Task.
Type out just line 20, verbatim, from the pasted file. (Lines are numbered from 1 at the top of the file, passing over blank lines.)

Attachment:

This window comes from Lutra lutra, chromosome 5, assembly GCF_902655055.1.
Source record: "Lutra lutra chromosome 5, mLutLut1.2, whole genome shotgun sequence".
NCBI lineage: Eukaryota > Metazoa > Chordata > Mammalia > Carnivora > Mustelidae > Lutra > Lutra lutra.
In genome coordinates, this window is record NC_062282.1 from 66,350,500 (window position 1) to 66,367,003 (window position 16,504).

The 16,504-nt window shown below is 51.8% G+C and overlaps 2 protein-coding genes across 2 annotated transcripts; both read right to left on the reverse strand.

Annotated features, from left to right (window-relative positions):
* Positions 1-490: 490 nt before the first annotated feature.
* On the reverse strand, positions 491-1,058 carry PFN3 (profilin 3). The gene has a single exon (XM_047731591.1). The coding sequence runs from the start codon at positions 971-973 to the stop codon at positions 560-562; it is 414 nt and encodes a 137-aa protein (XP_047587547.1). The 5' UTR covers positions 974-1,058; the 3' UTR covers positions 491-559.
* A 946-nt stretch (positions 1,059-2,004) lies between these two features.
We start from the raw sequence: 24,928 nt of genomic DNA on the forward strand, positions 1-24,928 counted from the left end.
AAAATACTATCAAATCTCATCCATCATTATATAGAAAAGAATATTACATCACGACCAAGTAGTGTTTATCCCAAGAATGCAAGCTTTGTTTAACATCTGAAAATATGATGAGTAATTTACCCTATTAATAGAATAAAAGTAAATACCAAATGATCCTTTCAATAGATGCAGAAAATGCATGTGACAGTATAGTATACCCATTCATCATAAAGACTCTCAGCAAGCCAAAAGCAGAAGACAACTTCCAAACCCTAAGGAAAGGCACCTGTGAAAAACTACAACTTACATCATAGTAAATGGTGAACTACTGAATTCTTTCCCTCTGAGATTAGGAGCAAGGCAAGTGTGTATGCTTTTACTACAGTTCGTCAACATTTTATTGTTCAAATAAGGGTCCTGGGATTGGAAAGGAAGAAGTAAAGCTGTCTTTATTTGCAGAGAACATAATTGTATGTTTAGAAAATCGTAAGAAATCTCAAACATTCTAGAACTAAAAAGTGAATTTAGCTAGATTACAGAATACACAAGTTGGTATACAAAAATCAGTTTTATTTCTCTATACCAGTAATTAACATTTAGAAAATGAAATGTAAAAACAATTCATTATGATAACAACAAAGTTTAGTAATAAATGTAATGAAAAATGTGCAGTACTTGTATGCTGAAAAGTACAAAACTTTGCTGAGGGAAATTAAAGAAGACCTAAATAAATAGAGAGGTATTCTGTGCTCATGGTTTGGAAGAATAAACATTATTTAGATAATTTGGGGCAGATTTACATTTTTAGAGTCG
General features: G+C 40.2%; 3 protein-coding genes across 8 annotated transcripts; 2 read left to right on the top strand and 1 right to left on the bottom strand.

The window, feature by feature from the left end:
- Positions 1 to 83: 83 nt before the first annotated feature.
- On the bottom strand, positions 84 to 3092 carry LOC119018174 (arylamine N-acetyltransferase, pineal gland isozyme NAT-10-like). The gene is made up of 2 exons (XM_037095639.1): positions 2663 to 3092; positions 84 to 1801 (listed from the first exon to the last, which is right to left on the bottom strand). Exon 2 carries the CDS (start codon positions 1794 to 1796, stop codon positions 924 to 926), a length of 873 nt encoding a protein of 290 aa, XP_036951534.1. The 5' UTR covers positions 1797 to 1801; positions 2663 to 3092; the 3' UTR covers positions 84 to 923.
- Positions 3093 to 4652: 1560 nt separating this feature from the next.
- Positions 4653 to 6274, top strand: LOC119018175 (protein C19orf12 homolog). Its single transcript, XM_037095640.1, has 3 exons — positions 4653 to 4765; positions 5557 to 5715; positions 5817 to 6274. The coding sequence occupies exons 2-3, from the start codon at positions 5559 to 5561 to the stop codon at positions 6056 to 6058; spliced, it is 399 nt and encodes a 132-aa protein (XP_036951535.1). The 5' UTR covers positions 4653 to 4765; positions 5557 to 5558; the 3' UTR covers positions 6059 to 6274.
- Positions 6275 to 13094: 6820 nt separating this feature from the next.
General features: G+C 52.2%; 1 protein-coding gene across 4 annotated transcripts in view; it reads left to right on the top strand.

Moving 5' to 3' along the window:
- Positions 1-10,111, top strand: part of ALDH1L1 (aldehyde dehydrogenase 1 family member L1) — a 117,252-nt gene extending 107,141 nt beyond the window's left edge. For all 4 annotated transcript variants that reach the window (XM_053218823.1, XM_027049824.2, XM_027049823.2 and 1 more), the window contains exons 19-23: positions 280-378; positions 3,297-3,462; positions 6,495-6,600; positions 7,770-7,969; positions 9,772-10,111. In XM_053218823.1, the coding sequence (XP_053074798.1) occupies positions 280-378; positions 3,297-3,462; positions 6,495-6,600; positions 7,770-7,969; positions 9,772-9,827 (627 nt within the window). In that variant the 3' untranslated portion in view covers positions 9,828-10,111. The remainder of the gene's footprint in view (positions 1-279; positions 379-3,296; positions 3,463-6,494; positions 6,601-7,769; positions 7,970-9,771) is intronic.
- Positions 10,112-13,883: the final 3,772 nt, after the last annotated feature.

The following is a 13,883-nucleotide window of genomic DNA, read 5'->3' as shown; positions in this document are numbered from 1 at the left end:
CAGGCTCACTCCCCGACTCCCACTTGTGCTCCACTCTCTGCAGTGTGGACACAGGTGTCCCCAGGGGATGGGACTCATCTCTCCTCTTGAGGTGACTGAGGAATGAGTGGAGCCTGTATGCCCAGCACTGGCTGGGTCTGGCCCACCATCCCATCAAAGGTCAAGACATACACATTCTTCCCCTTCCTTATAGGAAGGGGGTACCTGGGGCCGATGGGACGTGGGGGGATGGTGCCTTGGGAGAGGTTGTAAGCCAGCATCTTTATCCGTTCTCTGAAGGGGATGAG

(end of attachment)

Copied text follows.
Moving 5' to 3' along the window: